Professor Françoise Barré-Sinoussi visits South Africa [fr]
Distinguished French virologist and Nobel Prize laureate, Professor Françoise Barré-Sinoussi visited South Africa between April 13 and April 18 2015 in her capacity as the new scientific advisor on the board of the Centre for AIDS Programme of Research in South Africa (Caprisa).
Professor Barré-Sinoussi was awarded the Nobel Prize in Physiology or Medicine in 2008, together with her colleague, Professor Luc Montagnier, for their discovery of the Human Immunodeficiency Virus (HIV) as the cause of AIDS.
In South Africa, she joined world-renowned South African scientists at Caprisa in Durban to discuss the latest scientific developments in the search for a vaccine and a cure for HIV infection. In addition, she was awarded an honorary doctorate from the University of Kwazulu-Natal on 16 April.
She also visited Johannesburg and Pretoria where she visited the Sci-Bono Discovery Centre in Johannesburg to address high school learners on important role that women scientists play in health science. On the same day, she took part in a colloquium (with Prof Francois Venter of the Wits Reproductive Health and HIV Institute and Prof Lynn Morris of the National Institute for Communicable Diseases) on the current state and future direction of international research into the prevention and treatment of HIV/AIDS in developing countries.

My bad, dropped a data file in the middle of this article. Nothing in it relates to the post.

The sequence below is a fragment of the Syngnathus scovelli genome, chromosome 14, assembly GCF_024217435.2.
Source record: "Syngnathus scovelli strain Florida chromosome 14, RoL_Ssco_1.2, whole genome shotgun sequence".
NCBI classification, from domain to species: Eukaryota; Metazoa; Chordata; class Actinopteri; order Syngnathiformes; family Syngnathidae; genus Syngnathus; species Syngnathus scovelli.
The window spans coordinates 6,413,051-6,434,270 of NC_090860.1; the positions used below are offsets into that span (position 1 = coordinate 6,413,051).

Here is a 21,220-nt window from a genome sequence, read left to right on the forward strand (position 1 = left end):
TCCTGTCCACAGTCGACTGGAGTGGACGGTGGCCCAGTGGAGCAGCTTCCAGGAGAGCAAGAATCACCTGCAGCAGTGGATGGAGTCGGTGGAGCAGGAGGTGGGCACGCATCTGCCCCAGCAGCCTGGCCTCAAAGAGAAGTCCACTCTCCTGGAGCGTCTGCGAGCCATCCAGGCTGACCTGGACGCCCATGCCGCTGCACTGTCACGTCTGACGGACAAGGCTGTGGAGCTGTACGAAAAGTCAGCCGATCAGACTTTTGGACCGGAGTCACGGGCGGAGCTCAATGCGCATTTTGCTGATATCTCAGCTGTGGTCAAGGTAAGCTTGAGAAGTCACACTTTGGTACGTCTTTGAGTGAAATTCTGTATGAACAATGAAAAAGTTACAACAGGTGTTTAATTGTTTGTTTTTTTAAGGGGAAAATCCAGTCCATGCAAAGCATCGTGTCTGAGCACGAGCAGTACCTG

Before returning to France, she met with South African Science and Technology Minister Naledi Pandor at the French Residence in Pretoria.
Professor Barré-Sinoussi is the director of the Regulation of Retroviral Infections Division at the Institut Pasteur in Paris and was president of the International Aids Society from 2012 to 2014. Since the 1980s, Professor Barré-Sinoussi has worked with HIV researchers in developing countries and has been responsible for creating a range of multidisciplinary networks in the field of HIV/AIDS prevention, clinical care, and treatment.
- To read media coverage of Professor Barré-Sinoussi’s visit, click here.